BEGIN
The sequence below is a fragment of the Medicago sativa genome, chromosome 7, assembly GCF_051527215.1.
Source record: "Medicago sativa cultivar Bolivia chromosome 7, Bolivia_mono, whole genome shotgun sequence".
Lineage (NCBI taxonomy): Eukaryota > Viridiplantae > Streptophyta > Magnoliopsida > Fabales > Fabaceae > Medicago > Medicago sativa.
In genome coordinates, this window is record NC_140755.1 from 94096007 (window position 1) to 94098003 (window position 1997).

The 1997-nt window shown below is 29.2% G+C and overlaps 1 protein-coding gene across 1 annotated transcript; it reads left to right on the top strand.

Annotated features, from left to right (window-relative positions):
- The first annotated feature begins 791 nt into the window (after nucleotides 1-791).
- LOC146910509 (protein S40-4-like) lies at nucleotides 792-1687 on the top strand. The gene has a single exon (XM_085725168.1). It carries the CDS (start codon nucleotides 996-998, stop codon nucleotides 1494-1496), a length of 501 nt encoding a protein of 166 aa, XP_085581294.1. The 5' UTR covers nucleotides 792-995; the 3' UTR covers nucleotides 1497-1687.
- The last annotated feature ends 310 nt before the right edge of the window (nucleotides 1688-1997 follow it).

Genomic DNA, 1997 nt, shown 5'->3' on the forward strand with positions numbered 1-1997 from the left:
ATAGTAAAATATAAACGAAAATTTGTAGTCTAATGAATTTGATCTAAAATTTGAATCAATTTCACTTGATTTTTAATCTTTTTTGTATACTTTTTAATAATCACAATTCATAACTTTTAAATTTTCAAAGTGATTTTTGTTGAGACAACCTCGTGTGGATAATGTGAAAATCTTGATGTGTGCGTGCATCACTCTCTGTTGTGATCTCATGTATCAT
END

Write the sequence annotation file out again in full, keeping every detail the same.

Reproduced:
The sequence below is a fragment of the Medicago sativa genome, chromosome 7, assembly GCF_051527215.1.
Source record: "Medicago sativa cultivar Bolivia chromosome 7, Bolivia_mono, whole genome shotgun sequence".
Lineage (NCBI taxonomy): Eukaryota > Viridiplantae > Streptophyta > Magnoliopsida > Fabales > Fabaceae > Medicago > Medicago sativa.
In genome coordinates, this window is record NC_140755.1 from 94096007 (window position 1) to 94098003 (window position 1997).

The 1997-nt window shown below is 29.2% G+C and overlaps 1 protein-coding gene across 1 annotated transcript; it reads left to right on the top strand.

Annotated features, from left to right (window-relative positions):
- The first annotated feature begins 791 nt into the window (after nucleotides 1-791).
- LOC146910509 (protein S40-4-like) lies at nucleotides 792-1687 on the top strand. The gene has a single exon (XM_085725168.1). It carries the CDS (start codon nucleotides 996-998, stop codon nucleotides 1494-1496), a length of 501 nt encoding a protein of 166 aa, XP_085581294.1. The 5' UTR covers nucleotides 792-995; the 3' UTR covers nucleotides 1497-1687.
- The last annotated feature ends 310 nt before the right edge of the window (nucleotides 1688-1997 follow it).

Genomic DNA, 1997 nt, shown 5'->3' on the forward strand with positions numbered 1-1997 from the left:
ATAGTAAAATATAAACGAAAATTTGTAGTCTAATGAATTTGATCTAAAATTTGAATCAATTTCACTTGATTTTTAATCTTTTTTGTATACTTTTTAATAATCACAATTCATAACTTTTAAATTTTCAAAGTGATTTTTGTTGAGACAACCTCGTGTGGATAATGTGAAAATCTTGATGTGTGCGTGCATCACTCTCTGTTGTGATCTCATGTATCAT